The researchers presented their findings as an example of how difficult it to predict what other people will find attractive, as did most media reporting on it (“Women should probably cool it with the eyeliner,” TIME helpfully wrote). In a way, that framing reveals just as much about American gender norms as do the study’s results.

Stereotype: Men Are Less Emotional Than Women

In one study, two groups of volunteers — half men, half women — had their physiology measured with skin conductance electrodes while being shown videos with varying emotional content. The men exhibited stronger emotional reactions than women to all categories of video, and responded twice as strongly to content described as “heart-warming” than did their female counterparts. At the same time, the men in this study reported feeling less emotion than they actually did (to the extent that electrodes can quantify emotion). In a separate survey by the same researchers, 67 percent of men said that they were more emotional than they appeared

There’s a lot to untangle here. The fact that men reported a weaker emotional response than they actually had would seem to imply that men are, in some way, unaware of their own emotions. On the other hand, a majority of men said that they experienced more emotion than they let on in public, which suggests at least some degree of awareness about their own emotional states. Perhaps the larger lesson here is that one of the biggest gender norms out there is wrong, and that when confronted with the expectation to appear emotionless, men react in unpredictable — and at times, contradictory — ways.

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Stereotype: Men Don't Really Care About Women's Rights 

In 2012, a study published in Social Forces attempted to gauge the effect having children has on a person’s own attitudes about gender. Using data from the National Longitudinal Survey of Youth, the researchers took survey questions designed to measure gender normativity — “A woman’s place is in the home, not in the office or shop,” for example — and compared the results of the respondents before and after they became parents. 

Before having children, women were less likely than men to believe in 1950s-era gender roles; after having kids, men’s faith in gender roles plummeted, particularly if their firstborn was a girl. Women’s attitudes on gender, however, stayed roughly the same.

The obvious explanation here is that men who have daughters suddenly become invested in the well-being of girl in a way they never had before, and that this increases their empathy towards women in general. Combine this with the fact that perhaps women’s faith in outmoded gender norms was low to begin with, and we arrive at one of the most important yet infrequently mentioned truths about gender and privilege: If you’re not part of a group that’s being oppressed or discriminated against, it can be impossible see that that discrimination actually exists. Only after having daughters did the men in this experiment realize how pernicious and harmful traditional gender expectations hoisted upon women actually are.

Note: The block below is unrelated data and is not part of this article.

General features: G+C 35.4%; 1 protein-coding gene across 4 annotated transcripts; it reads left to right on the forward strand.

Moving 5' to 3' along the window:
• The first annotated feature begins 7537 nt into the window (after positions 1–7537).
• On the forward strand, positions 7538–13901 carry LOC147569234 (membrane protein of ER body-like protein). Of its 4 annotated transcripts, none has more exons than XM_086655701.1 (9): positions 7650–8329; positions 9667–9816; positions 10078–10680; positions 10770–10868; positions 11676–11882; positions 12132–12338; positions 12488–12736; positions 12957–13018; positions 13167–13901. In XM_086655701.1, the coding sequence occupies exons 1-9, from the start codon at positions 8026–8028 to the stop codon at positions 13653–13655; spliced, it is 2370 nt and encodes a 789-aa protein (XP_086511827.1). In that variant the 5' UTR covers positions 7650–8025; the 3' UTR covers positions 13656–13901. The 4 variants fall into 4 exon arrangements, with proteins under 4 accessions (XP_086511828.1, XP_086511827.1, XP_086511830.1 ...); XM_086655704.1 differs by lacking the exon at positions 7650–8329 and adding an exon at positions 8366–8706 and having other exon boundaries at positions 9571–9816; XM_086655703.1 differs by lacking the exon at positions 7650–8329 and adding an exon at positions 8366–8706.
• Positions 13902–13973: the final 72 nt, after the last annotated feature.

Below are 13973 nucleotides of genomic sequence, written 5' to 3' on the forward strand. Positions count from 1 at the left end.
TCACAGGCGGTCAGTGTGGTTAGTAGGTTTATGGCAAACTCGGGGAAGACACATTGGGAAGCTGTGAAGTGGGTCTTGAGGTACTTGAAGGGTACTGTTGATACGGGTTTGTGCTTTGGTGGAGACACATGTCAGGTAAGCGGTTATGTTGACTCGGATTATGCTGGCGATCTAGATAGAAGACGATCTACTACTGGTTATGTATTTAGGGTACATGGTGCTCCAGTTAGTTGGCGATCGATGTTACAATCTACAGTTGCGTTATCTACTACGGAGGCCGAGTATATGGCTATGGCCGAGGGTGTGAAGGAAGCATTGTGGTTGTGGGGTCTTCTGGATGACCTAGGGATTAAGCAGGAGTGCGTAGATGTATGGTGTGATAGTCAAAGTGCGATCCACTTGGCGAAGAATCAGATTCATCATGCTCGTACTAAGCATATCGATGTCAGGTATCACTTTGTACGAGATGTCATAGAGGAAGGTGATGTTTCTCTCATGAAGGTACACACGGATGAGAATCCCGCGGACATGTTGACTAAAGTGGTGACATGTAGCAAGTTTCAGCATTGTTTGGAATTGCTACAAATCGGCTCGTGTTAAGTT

Stereotype: Women Are More Attracted To Musicians

In one French study, a 20-year-old man approached and asked for the phone numbers of 300 women. When he wasn’t holding anything, 14 percent of women gave him their number. When he was holding a sports bag, only nine percent gave him their number. But when he had a guitar in hand? Thirty-one percent. In a similar Israeli study, 100 single female college students were sent a flirtatious Facebook message from a man. When the man was holding a guitar, the response rate was 28 percent; when he wasn’t, it fell to 10 percent. The Israeli researchers repeated the study with the genders reversed — and found no corresponding difference in responses.

The notion that women are more attracted to musicians is one of the oldest cliches in the book, and these two studies aren’t the only ones that suggest there may be some truth to it. While the reasons behind this will probably always be somewhat mysterious, one theory holds that because some of the skills required of musicians — creativity, work ethic, patience — are also traits that make for a good parent, humans evolved to be attractive to musically-inclined people (although that wouldn't explain why only women seem to have this attraction).

While these studies don’t prove anything beyond a shadow of a doubt, they do suggest that sometimes, stereotypes do have a basis in reality. But it’s impossible to determine whether or not that’s the case without doing some sort of empirical research, and all too often, people subscribe to norms and stereotypes without any evidence at all.